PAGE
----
Of course, government can’t write checks forever any more than Starbucks can if social distancing shuts down the revenue stream. But government is the surest way to maintain our connection and common action in the face of a crisis that cannot be solved by rugged national or personal individualism.

This pandemic started in markets that lacked sufficient regulation. Prevention of the next public health crisis, just like management of the current one, depends on intelligent and intentional community responses, not the chaotic gambling impulses of the marketplace.

Capitalism is great in normal times. But survival depends on socialism.


  1. Jason 2020-03-17

    There is a candidate for president that has been preaching this message his entire life. In the midst of this crisis you would think he would be running away with the nomination? Nope. What does that say about the American electorate? What does that say about our future? Instead of nominating an FDR Democrat, we are about to nominate another John Davis corporate Democrat. Even if Biden wins we will not address the systemic problems at the root of this capitalist crisis. We will get another series of corporate bailouts. A Biden presidency will just delay the inevitability of another capitalist crisis.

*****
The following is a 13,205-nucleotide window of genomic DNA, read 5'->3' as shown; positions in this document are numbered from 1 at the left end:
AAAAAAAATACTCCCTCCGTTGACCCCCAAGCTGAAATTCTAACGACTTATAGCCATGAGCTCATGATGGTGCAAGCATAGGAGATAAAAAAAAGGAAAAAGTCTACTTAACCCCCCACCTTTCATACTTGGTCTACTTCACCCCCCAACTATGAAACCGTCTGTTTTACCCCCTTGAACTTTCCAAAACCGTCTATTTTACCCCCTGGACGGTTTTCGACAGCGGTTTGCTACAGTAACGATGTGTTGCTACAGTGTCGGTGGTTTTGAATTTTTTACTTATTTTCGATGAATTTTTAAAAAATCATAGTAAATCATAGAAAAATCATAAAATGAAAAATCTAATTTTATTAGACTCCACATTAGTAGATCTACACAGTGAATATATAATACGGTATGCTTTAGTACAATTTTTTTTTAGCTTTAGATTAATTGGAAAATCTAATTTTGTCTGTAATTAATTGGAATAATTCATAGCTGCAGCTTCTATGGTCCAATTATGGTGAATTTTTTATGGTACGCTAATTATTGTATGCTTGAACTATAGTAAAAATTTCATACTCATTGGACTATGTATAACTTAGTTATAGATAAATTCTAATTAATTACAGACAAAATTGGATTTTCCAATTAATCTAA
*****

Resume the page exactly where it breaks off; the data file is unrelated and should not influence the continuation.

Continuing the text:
We are entering a 1932 moment without a historical awareness. We are entering a 1932 moment without class consciousness. This probably will not end well unless we wake up quickly and rise up to this crucial moment in history.

  2. mike from iowa 2020-03-17

    Sanders can do little, if he wins, if congress won’t support him.

  3. Clint Brown 2020-03-17

    You’re all morons if you truly think socialism is a successful economic function. Just moronic.

  4. mike from iowa 2020-03-17

    There a number of Socialist programs in US capitalist economy, as well in many countries around the globe.

    We see with the alleged capitalist economy we have where government gets involved to choose the winners, usually the wealthiest. Not cricket, dude.

  5. bearcreekbat 2020-03-17

    Clint makes an interesting assertion but fails to define a key term – “successful economic function.” Some economists argue that a “successful economic function” is a process by which most (ideally all) people in a community have access to adequate food, shelter and necessities, which is the underlying premise of socialism.

    Socialist economics starts from the premise that “individuals do not live or work in isolation but live in cooperation with one another. Furthermore, everything that people produce is in some sense a social product, and everyone who contributes to the production of a good is entitled to a share in it. Society as a whole, therefore, should own or at least control property for the benefit of all its members”.